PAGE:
An exacerbation is difficult to define. One definition7 requires the patient to have two out of a possible seven symptoms – including fever, increased sputum volume (by 50%) and increased cough frequency (by 50%) as well as at least one of three additional clinical criteria such as a drop of 10% in forced vital capacity.
As the majority of adult patients are colonised with P. aeruginosa , therapies are directed at this organism. For mild exacerbations, oral ciprofloxacin (2 week course) and nebulised aminoglycoside (2–4 week course) are used. Typically, nebulised tobramycin 80–160 mg twice a day is given. Nebulised colistin (for example 1–2 million units twice a day) could be used as an alternative to tobramycin. This trial switch in therapy would be indicated if the patient was not responding to nebulised tobramycin or was intolerant (for example developing bronchospasm). Nebulised antibiotics rarely cause systemic adverse effects but with time can cause hearing impairment or balance problems in some patients.
If P. aeruginosa is not commonly isolated from the patient’s sputa, a course of dicloxacillin (for example 500 mg four times a day) for Staphylococcus aureuscolonisation or amoxycillin/clavulanic acid (for example 875/125 mg twice a day) may be used. Other pathogens that are sometimes isolated and need targeted therapy include Stenotrophomonas maltophilia (sulfamethoxazole/trimethoprim) and Haemophilus influenzae (amoxycillin).
For more severe exacerbations, patients are hospitalised and given intravenous antibiotics typically with a combination of a beta lactam-derived antibiotic (for example ticarcillin/clavulanic acid or ceftazidime) with an aminoglycoside (for example tobramycin as a single daily dose). The duration of these treatments is about 10–14 days. This empirical approach is justified as studies have shown that sputum sensitivities are not a useful guide to choosing therapy.8 Often the choice of drugs is dictated by previous allergies or intolerances of various antibiotics. Because deteriorating patients require frequent courses of these antibiotics, they should be closely monitored for long-term complications such as renal and hearing impairment.
Many patients regularly use short-acting bronchodilators, such as salbutamol, to aid airway clearance and enhance delivery of other inhaled drugs. Research on tiotropium, a long-acting anticholinergic, is just beginning.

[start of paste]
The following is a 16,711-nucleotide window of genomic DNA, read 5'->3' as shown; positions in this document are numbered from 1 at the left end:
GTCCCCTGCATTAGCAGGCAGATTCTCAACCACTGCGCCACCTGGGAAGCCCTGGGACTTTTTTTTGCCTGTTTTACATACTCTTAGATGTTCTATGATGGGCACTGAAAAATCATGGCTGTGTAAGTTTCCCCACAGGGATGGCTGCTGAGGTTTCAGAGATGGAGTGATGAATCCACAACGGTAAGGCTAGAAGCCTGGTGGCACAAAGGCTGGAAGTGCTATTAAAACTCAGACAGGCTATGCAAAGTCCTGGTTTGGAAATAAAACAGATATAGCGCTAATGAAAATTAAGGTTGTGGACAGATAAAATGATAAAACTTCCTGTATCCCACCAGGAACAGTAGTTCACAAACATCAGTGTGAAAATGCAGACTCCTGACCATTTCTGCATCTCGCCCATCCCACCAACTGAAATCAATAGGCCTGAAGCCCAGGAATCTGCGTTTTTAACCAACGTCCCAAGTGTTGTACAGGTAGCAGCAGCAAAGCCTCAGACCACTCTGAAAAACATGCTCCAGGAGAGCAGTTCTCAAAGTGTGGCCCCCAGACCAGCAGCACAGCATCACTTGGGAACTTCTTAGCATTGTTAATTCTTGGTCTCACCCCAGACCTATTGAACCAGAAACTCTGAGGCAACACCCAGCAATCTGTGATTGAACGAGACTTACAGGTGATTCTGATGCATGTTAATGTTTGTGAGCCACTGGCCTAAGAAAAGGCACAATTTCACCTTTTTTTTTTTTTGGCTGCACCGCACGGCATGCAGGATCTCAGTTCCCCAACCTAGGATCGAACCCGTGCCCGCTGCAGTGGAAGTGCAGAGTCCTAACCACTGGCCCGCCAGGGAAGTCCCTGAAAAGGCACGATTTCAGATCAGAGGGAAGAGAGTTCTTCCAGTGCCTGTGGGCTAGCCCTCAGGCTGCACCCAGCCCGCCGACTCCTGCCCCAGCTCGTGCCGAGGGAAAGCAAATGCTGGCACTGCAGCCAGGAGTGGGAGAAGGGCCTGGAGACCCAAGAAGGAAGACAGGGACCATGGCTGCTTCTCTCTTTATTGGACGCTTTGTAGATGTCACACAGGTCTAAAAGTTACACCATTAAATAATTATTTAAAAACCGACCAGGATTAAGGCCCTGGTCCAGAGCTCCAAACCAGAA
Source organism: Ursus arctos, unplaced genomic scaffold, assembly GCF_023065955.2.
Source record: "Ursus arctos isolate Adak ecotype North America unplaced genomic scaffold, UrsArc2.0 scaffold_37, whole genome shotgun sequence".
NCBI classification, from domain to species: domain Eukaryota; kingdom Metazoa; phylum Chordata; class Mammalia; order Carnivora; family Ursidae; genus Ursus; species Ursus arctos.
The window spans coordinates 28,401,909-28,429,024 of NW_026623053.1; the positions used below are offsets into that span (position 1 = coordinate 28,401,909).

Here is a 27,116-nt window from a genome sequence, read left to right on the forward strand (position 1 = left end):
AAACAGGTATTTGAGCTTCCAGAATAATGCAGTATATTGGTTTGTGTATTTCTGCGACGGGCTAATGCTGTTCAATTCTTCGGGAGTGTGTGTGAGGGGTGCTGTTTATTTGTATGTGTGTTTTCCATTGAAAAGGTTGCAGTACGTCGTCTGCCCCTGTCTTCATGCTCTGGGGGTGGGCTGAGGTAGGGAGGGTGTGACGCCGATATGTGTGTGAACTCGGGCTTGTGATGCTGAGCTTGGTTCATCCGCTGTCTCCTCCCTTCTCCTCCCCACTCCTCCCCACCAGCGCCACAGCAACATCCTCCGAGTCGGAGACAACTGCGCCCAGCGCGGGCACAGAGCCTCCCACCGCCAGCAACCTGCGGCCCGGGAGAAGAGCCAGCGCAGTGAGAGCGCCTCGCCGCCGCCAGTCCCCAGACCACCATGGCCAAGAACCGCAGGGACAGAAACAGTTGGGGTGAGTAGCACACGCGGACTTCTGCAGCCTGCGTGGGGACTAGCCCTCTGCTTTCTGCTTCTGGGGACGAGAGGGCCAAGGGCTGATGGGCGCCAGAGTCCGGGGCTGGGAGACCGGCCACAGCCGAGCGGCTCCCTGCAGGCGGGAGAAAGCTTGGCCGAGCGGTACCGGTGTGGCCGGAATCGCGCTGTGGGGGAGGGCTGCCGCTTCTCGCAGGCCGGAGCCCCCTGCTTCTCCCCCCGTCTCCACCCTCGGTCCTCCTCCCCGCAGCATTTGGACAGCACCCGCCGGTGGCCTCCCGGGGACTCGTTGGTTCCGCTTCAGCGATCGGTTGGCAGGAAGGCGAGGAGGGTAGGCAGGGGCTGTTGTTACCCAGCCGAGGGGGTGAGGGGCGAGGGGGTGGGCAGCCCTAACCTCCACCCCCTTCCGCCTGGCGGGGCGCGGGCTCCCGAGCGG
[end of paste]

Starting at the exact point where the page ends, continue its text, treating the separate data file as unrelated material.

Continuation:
Some patients with cystic fibrosis take these medications regularly to assist with asthma control or lung inflammation. Adherence and effectiveness are very variable. There is limited evidence for bacterial contamination of inhaler devices but it may occur.9
Rhinosinusitis is very common in cystic fibrosis and can be managed with a combination of saline sprays, inhaled steroids and sometimes oral prednisolone. Surgery may be required in some cases.
Maintenance of nutrition is critical for patients with cystic fibrosis. Mechanisms for weight loss include suboptimal pancreatic function, diabetes, chronic anorexia related to chronic suppurative lung disease, the catabolic effect of chronic respiratory infections and the increased work of breathing.
Patients can suffer from a range of gastrointestinal disorders including pancreatic insufficiency, liver disease (cirrhosis in 5% of patients), bacterial overgrowth and distal intestinal obstruction syndrome. About 15% of patients who are pancreatic sufficient can develop episodes of acute pancreatitis.
Most patients have pancreatic insufficiency and thus require lifelong enzyme replacement. This is titrated to the fat content in each meal or snack with the aim being to control symptoms of abdominal cramping pain and steatorrhoea and to maintain weight. A typical dose would be around 3–4 capsules with meals and 1–2 capsules with snacks, but this is highly variable.
Patients are strongly encouraged to take adequate salt and fluid throughout the whole year. Many patients take 4–8 salt tablets per day depending on the season. Fluids are generally electrolyte solutions (for example Glucolyte) with patients typically requiring 1–3 sachets per day.